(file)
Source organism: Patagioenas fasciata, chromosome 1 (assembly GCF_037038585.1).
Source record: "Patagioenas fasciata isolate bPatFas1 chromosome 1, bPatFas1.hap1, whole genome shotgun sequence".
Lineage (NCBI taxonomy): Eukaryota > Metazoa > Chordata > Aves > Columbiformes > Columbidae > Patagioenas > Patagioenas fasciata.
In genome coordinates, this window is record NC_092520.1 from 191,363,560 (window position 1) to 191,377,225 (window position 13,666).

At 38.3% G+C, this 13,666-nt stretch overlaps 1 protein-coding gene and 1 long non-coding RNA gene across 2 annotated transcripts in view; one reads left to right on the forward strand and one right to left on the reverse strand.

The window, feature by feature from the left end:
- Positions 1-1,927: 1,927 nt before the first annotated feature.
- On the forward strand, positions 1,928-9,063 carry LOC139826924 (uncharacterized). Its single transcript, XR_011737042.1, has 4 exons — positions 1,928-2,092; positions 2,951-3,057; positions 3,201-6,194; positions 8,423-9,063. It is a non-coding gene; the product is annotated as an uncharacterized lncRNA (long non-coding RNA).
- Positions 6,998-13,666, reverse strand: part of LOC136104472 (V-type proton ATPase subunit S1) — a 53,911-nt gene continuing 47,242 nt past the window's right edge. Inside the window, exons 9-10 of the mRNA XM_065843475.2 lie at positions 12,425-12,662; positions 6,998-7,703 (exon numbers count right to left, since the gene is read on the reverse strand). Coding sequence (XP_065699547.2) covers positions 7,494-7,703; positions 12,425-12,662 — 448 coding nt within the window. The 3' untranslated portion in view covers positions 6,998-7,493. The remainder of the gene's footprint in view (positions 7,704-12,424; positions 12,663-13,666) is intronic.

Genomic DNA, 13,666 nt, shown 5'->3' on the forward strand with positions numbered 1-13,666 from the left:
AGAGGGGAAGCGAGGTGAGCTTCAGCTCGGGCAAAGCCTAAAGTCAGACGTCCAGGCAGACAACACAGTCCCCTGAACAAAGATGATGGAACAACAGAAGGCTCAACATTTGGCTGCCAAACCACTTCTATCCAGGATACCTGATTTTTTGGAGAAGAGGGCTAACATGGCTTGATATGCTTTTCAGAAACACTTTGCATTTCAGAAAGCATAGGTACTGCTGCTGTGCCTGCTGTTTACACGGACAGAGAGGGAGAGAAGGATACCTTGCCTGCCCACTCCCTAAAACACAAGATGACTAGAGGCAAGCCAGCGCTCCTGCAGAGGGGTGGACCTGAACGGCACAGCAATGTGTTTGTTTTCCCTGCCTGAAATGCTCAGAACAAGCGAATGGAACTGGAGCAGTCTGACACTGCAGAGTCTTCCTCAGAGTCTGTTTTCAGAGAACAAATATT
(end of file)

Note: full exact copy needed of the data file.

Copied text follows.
Source organism: Patagioenas fasciata, chromosome 1 (assembly GCF_037038585.1).
Source record: "Patagioenas fasciata isolate bPatFas1 chromosome 1, bPatFas1.hap1, whole genome shotgun sequence".
Lineage (NCBI taxonomy): Eukaryota > Metazoa > Chordata > Aves > Columbiformes > Columbidae > Patagioenas > Patagioenas fasciata.
In genome coordinates, this window is record NC_092520.1 from 191,363,560 (window position 1) to 191,377,225 (window position 13,666).

At 38.3% G+C, this 13,666-nt stretch overlaps 1 protein-coding gene and 1 long non-coding RNA gene across 2 annotated transcripts in view; one reads left to right on the forward strand and one right to left on the reverse strand.

The window, feature by feature from the left end:
- Positions 1-1,927: 1,927 nt before the first annotated feature.
- On the forward strand, positions 1,928-9,063 carry LOC139826924 (uncharacterized). Its single transcript, XR_011737042.1, has 4 exons — positions 1,928-2,092; positions 2,951-3,057; positions 3,201-6,194; positions 8,423-9,063. It is a non-coding gene; the product is annotated as an uncharacterized lncRNA (long non-coding RNA).
- Positions 6,998-13,666, reverse strand: part of LOC136104472 (V-type proton ATPase subunit S1) — a 53,911-nt gene continuing 47,242 nt past the window's right edge. Inside the window, exons 9-10 of the mRNA XM_065843475.2 lie at positions 12,425-12,662; positions 6,998-7,703 (exon numbers count right to left, since the gene is read on the reverse strand). Coding sequence (XP_065699547.2) covers positions 7,494-7,703; positions 12,425-12,662 — 448 coding nt within the window. The 3' untranslated portion in view covers positions 6,998-7,493. The remainder of the gene's footprint in view (positions 7,704-12,424; positions 12,663-13,666) is intronic.

Genomic DNA, 13,666 nt, shown 5'->3' on the forward strand with positions numbered 1-13,666 from the left:
AGAGGGGAAGCGAGGTGAGCTTCAGCTCGGGCAAAGCCTAAAGTCAGACGTCCAGGCAGACAACACAGTCCCCTGAACAAAGATGATGGAACAACAGAAGGCTCAACATTTGGCTGCCAAACCACTTCTATCCAGGATACCTGATTTTTTGGAGAAGAGGGCTAACATGGCTTGATATGCTTTTCAGAAACACTTTGCATTTCAGAAAGCATAGGTACTGCTGCTGTGCCTGCTGTTTACACGGACAGAGAGGGAGAGAAGGATACCTTGCCTGCCCACTCCCTAAAACACAAGATGACTAGAGGCAAGCCAGCGCTCCTGCAGAGGGGTGGACCTGAACGGCACAGCAATGTGTTTGTTTTCCCTGCCTGAAATGCTCAGAACAAGCGAATGGAACTGGAGCAGTCTGACACTGCAGAGTCTTCCTCAGAGTCTGTTTTCAGAGAACAAATATT